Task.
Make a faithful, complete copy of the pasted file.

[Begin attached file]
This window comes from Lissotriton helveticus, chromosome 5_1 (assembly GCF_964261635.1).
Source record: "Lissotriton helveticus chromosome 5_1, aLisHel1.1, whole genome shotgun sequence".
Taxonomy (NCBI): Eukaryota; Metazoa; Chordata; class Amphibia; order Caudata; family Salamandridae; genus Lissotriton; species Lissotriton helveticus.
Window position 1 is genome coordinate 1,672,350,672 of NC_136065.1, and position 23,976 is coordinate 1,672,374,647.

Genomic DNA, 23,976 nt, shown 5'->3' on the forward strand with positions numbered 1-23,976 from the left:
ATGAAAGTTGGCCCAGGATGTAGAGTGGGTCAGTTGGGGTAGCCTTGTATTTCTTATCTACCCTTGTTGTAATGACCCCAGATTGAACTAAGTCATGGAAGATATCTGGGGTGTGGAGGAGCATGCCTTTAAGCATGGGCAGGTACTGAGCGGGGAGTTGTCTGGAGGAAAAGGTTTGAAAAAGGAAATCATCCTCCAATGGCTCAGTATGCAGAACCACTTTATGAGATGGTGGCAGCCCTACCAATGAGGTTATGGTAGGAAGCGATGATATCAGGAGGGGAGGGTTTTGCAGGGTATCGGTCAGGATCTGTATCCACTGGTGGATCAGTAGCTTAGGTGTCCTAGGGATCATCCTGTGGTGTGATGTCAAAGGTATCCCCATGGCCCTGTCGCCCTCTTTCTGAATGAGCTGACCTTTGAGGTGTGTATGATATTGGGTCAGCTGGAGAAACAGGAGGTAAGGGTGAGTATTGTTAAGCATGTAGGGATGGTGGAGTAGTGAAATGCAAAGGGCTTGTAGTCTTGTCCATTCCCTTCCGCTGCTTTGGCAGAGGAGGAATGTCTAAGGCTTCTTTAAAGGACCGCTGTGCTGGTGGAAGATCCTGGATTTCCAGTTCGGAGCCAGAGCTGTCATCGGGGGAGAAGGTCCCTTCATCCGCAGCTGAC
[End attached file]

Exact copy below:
This window comes from Lissotriton helveticus, chromosome 5_1 (assembly GCF_964261635.1).
Source record: "Lissotriton helveticus chromosome 5_1, aLisHel1.1, whole genome shotgun sequence".
Taxonomy (NCBI): Eukaryota; Metazoa; Chordata; class Amphibia; order Caudata; family Salamandridae; genus Lissotriton; species Lissotriton helveticus.
Window position 1 is genome coordinate 1,672,350,672 of NC_136065.1, and position 23,976 is coordinate 1,672,374,647.

Genomic DNA, 23,976 nt, shown 5'->3' on the forward strand with positions numbered 1-23,976 from the left:
ATGAAAGTTGGCCCAGGATGTAGAGTGGGTCAGTTGGGGTAGCCTTGTATTTCTTATCTACCCTTGTTGTAATGACCCCAGATTGAACTAAGTCATGGAAGATATCTGGGGTGTGGAGGAGCATGCCTTTAAGCATGGGCAGGTACTGAGCGGGGAGTTGTCTGGAGGAAAAGGTTTGAAAAAGGAAATCATCCTCCAATGGCTCAGTATGCAGAACCACTTTATGAGATGGTGGCAGCCCTACCAATGAGGTTATGGTAGGAAGCGATGATATCAGGAGGGGAGGGTTTTGCAGGGTATCGGTCAGGATCTGTATCCACTGGTGGATCAGTAGCTTAGGTGTCCTAGGGATCATCCTGTGGTGTGATGTCAAAGGTATCCCCATGGCCCTGTCGCCCTCTTTCTGAATGAGCTGACCTTTGAGGTGTGTATGATATTGGGTCAGCTGGAGAAACAGGAGGTAAGGGTGAGTATTGTTAAGCATGTAGGGATGGTGGAGTAGTGAAATGCAAAGGGCTTGTAGTCTTGTCCATTCCCTTCCGCTGCTTTGGCAGAGGAGGAATGTCTAAGGCTTCTTTAAAGGACCGCTGTGCTGGTGGAAGATCCTGGATTTCCAGTTCGGAGCCAGAGCTGTCATCGGGGGAGAAGGTCCCTTCATCCGCAGCTGAC